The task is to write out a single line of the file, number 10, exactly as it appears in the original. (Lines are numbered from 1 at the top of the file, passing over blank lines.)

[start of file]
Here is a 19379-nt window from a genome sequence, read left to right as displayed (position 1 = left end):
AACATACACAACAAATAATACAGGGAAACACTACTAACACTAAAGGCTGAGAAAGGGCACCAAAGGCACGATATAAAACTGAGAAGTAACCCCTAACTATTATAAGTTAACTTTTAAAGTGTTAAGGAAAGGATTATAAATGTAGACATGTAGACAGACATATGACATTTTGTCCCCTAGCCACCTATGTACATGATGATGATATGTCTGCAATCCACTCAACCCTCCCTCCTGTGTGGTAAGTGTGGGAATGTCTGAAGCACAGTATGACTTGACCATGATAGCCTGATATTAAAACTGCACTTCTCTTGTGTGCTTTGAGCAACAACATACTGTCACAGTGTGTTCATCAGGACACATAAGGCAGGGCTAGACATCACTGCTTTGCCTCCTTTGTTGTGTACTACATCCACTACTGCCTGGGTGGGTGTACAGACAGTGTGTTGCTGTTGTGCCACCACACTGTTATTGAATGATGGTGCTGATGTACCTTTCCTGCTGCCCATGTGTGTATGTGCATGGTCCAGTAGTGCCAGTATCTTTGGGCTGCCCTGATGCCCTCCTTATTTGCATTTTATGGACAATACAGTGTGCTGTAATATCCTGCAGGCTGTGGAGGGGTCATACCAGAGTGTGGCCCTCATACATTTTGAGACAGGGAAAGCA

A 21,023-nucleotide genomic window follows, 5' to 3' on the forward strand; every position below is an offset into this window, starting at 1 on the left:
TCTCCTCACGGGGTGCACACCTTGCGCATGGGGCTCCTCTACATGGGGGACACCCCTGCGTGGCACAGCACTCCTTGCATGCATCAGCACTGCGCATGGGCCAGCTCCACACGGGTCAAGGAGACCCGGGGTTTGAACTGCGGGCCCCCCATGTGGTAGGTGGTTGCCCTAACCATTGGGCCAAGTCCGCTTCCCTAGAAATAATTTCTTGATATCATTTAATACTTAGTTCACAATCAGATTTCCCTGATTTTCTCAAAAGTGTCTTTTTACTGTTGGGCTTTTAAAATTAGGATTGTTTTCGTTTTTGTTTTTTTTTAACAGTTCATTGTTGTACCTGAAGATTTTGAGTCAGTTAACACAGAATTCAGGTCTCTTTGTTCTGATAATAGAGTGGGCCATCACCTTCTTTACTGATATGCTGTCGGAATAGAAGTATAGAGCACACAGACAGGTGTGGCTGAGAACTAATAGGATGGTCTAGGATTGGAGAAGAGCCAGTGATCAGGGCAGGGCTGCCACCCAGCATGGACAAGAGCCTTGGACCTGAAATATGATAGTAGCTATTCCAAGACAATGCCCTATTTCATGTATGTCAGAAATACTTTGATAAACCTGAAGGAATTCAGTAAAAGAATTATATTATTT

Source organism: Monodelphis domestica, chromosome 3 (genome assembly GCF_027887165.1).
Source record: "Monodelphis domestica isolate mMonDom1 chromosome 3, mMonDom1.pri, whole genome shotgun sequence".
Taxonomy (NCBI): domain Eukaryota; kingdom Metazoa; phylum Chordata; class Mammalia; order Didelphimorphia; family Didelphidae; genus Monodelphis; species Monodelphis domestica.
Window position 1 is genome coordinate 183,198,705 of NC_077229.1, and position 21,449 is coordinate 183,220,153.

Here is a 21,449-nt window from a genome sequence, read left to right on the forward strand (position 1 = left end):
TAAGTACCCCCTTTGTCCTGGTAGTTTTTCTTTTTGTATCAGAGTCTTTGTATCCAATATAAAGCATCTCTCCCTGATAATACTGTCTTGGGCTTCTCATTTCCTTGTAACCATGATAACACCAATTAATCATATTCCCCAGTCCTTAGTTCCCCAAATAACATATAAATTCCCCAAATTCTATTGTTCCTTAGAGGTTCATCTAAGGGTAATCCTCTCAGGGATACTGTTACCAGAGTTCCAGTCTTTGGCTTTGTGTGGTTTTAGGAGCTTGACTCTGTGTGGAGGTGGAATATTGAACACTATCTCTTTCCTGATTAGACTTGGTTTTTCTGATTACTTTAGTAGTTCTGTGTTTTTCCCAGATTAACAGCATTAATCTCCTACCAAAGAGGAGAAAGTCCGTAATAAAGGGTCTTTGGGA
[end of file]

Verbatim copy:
TAAGTACCCCCTTTGTCCTGGTAGTTTTTCTTTTTGTATCAGAGTCTTTGTATCCAATATAAAGCATCTCTCCCTGATAATACTGTCTTGGGCTTCTCATTTCCTTGTAACCATGATAACACCAATTAATCATATTCCCCAGTCCTTAGTTCCCCAAATAACATATAAATTCCCCAAATTCTATTGTTCCTTAGAGGTTCATCTAAGGGTAATCCTCTCAGGGATACTGTTACCAGAGTTCCAGTCTTTGGCTTTGTGTGGTTTTAGGAGCTTGACTCTGTGTGGAGGTGGAATATTGAACACTATCTCTTTCCTGATTAGACTTGGTTTTTCTGATTACTTTAGTAGTTCTGTGTTTTTCCCAGATTAACAGCATTAATCTCCTACCAAAGAGGAGAAAGTCCGTAATAAAGGGTCTTTGGGA